Monday, April 18, 2016

How Does Jake McCluskey Do It?

Jake McCluskey, in the  middle in the green shirt,
about to start his 100 mile run.
(picture from Jake McCluskey's Facebook page)
I've always wanted to write about Jake McCluskey, just never could figure out how. Both of us like to drink beer and we both run a lot. There, the similarities end.

Jake McCluskey, an assistant brewer at Santa Clara Valley Brewing, has become something of a local folk-hero. Not too long ago, he was seriously overweight, depressed at how life was going as he approached middle age. Then one day, he started running. Not very far at first, a block or two down the street was all he could muster. Jake found inspiration from, of all things, a tape of enigmatic football player Marshawn Lynch declaring "I'm just about that action, boss" which Jake played over and over before heading out the door.

McCluskey kept running and lost 180 pounds. Last year on his 42nd birthday, he completed a 50 mile run from San Francisco to San Jose. raising nearly $20,000 for the Silicon Valley Children's Fund,  a non-profit that supports foster children. If that wasn't audacious enough, he doubled that distance the next year, covering 100 miles from Petaluma's Lagunitas Brewery to Original Gravity in Downtown San Jose last April 9th, earning over $20,000 for the Silicon Valley Children's Fund. During this time, his story made  Runner's World and the cover of the San Jose Mercury News. Marshawn Lynch who rarely comments on anything, simply declared "That's gangsta" upon learning of Jake's story from a sports writer.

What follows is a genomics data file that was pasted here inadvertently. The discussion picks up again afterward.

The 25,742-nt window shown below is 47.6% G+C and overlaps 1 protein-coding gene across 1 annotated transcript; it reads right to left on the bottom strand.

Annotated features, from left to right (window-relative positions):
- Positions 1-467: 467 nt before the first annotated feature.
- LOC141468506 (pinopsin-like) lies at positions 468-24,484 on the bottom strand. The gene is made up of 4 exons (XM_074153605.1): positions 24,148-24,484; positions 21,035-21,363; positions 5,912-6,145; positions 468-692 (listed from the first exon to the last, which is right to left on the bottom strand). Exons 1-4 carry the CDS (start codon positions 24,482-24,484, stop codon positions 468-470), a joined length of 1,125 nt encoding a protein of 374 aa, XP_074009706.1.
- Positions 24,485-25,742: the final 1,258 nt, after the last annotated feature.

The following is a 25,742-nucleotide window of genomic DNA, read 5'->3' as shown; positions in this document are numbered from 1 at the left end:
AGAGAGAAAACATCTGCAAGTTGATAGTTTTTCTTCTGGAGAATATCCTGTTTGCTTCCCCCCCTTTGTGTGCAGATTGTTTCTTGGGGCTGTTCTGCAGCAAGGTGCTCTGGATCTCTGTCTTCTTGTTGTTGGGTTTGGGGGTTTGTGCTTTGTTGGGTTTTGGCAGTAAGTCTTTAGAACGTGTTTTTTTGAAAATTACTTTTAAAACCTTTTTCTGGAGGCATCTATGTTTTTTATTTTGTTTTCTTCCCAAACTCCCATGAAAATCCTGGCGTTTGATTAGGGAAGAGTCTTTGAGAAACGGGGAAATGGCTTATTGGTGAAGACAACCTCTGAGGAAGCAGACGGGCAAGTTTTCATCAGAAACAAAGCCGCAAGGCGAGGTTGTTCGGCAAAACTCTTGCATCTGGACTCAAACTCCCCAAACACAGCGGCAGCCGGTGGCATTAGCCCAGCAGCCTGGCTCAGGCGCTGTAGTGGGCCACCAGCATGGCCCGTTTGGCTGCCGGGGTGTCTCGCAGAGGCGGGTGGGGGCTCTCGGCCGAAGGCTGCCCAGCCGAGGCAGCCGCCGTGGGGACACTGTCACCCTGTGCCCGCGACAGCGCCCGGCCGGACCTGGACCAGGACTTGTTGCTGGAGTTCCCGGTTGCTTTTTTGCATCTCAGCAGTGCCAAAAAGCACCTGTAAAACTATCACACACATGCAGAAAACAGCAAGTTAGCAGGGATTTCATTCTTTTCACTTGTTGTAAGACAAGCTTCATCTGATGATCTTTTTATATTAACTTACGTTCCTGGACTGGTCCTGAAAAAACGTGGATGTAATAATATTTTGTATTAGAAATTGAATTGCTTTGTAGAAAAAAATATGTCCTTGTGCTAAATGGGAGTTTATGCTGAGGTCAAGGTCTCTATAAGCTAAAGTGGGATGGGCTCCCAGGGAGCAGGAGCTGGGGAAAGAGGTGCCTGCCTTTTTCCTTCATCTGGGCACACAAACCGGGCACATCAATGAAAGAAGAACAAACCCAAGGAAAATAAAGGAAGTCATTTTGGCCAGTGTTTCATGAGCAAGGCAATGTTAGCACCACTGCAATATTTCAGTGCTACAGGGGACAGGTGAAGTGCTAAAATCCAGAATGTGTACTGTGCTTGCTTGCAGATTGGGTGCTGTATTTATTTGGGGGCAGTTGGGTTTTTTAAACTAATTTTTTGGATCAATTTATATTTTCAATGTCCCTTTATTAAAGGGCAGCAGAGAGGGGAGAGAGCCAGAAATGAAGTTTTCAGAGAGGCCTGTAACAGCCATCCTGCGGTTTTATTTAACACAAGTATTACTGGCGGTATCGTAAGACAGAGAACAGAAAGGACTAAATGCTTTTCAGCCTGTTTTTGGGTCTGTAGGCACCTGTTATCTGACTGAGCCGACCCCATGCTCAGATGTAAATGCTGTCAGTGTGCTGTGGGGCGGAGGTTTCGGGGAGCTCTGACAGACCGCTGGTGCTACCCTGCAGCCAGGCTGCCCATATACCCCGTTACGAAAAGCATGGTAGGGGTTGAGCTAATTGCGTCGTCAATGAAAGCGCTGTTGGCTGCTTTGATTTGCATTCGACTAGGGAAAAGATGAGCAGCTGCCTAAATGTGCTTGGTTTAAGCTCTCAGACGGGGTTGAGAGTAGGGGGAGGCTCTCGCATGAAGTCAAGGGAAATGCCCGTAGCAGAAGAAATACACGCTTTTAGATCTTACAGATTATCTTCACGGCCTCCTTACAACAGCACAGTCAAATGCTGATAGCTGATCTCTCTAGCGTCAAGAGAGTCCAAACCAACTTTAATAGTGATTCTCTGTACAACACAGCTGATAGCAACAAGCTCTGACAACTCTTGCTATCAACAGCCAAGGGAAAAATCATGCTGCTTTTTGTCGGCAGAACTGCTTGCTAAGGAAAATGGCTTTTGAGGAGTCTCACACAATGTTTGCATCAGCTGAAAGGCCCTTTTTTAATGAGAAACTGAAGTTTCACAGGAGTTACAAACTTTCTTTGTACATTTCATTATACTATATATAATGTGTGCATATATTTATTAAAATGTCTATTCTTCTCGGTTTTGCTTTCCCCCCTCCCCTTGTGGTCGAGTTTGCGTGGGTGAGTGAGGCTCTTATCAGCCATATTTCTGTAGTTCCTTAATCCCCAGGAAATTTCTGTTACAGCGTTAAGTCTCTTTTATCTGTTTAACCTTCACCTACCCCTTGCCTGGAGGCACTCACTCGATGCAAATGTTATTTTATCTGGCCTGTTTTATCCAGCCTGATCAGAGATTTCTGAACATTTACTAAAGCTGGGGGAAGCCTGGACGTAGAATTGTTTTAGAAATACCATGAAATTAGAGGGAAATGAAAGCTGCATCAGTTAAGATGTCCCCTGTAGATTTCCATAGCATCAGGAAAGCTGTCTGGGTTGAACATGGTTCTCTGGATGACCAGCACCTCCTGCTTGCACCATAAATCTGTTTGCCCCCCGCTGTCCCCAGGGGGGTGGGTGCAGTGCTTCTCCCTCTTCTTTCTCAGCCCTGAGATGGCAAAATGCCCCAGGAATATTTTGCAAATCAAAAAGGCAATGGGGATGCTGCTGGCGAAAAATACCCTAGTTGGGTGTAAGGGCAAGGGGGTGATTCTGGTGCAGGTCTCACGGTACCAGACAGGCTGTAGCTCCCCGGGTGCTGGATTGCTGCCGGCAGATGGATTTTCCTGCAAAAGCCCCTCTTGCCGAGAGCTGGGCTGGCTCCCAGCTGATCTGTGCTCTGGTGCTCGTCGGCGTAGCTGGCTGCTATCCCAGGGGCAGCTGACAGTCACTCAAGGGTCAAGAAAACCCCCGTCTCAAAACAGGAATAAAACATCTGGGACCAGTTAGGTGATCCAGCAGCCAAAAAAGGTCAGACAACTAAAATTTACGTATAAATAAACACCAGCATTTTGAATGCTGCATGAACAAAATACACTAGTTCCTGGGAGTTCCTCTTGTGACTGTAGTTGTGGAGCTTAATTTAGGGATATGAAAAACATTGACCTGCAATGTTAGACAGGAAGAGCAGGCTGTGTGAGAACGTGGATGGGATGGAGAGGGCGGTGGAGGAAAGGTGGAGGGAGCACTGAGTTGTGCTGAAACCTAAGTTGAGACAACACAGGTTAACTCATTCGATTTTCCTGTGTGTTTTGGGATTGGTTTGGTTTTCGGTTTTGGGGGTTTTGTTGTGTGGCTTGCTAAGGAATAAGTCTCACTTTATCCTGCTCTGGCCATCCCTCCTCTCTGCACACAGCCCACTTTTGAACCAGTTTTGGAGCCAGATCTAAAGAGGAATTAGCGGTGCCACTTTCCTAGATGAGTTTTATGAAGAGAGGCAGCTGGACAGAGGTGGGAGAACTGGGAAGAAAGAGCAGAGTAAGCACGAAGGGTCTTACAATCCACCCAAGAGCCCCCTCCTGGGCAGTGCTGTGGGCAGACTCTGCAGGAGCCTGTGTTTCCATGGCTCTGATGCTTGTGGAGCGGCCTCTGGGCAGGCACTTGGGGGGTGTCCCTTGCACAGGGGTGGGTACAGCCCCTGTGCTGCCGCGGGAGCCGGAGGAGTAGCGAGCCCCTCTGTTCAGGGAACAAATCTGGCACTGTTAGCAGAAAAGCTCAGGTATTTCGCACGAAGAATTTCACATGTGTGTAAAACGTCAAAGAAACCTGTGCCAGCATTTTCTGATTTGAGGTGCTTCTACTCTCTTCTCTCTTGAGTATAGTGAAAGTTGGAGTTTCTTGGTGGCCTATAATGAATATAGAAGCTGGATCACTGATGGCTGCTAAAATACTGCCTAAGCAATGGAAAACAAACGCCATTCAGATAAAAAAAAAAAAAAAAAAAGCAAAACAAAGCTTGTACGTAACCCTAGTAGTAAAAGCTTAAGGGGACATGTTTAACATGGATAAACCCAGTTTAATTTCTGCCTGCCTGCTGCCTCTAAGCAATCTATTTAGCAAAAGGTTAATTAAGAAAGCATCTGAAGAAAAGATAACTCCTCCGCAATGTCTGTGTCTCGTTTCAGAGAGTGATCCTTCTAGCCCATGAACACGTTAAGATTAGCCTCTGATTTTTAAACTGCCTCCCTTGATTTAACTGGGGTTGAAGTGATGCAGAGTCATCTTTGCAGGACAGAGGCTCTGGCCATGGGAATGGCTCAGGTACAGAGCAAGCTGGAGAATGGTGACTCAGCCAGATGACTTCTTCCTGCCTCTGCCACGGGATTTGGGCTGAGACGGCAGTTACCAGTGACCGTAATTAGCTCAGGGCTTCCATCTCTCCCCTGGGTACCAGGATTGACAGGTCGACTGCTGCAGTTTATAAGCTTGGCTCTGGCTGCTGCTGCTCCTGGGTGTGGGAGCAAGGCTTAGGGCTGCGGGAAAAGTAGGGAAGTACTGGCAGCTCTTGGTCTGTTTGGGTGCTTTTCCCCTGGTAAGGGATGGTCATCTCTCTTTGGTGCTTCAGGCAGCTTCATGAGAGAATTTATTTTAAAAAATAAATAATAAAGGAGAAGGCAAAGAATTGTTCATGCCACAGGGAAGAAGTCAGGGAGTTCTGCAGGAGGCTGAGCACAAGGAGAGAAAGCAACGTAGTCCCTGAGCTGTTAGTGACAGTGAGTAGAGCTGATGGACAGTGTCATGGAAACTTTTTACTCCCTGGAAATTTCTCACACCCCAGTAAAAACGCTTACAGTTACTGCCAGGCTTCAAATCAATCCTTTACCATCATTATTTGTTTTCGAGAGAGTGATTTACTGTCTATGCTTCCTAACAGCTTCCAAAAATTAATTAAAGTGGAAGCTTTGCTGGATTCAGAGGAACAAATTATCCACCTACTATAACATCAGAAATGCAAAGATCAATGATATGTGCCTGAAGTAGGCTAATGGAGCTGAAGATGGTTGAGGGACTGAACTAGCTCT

As someone who's been running for 36 years, toiling away in anonymity, I find myself surprisingly struggling to relate to Jake's story. Maybe it's because my running story is so typical. I started running at twelve, enjoyed it, had success at it, and basically never stopped doing it.  Oh, I'd make the school newspaper when I ran in high school and college, but that was about it. No one ever found my story particularly inspirational for a very good reason. It's pretty boring.

Along those 36 years, I've read countless stories from the pages of magazines about someone turning their life around through running. Running has helped a lot of people overcome things like drugs, alcohol, or obesity. While McCluskey's story and others like it are indeed inspiring, they have also become almost a running cliche'. As for running 50 or 100 miles, it's undeniably a great accomplishment, but people do it all the time in various ultra-marathons held all over the United States. From my jaded running view, the big question isn't "how" someone can run 50 or 100 miles, but "why?".  For most runners running a few miles is a joy, running 20 miles or longer is self-imposed torture. A lot of people don't "get" runners. Well, a lot of runners don't "get" ultra-marathoners. I have no idea why anyone would run 50 miles, even if they could.

Jake running, with friends
(Gilbert Romayor photo)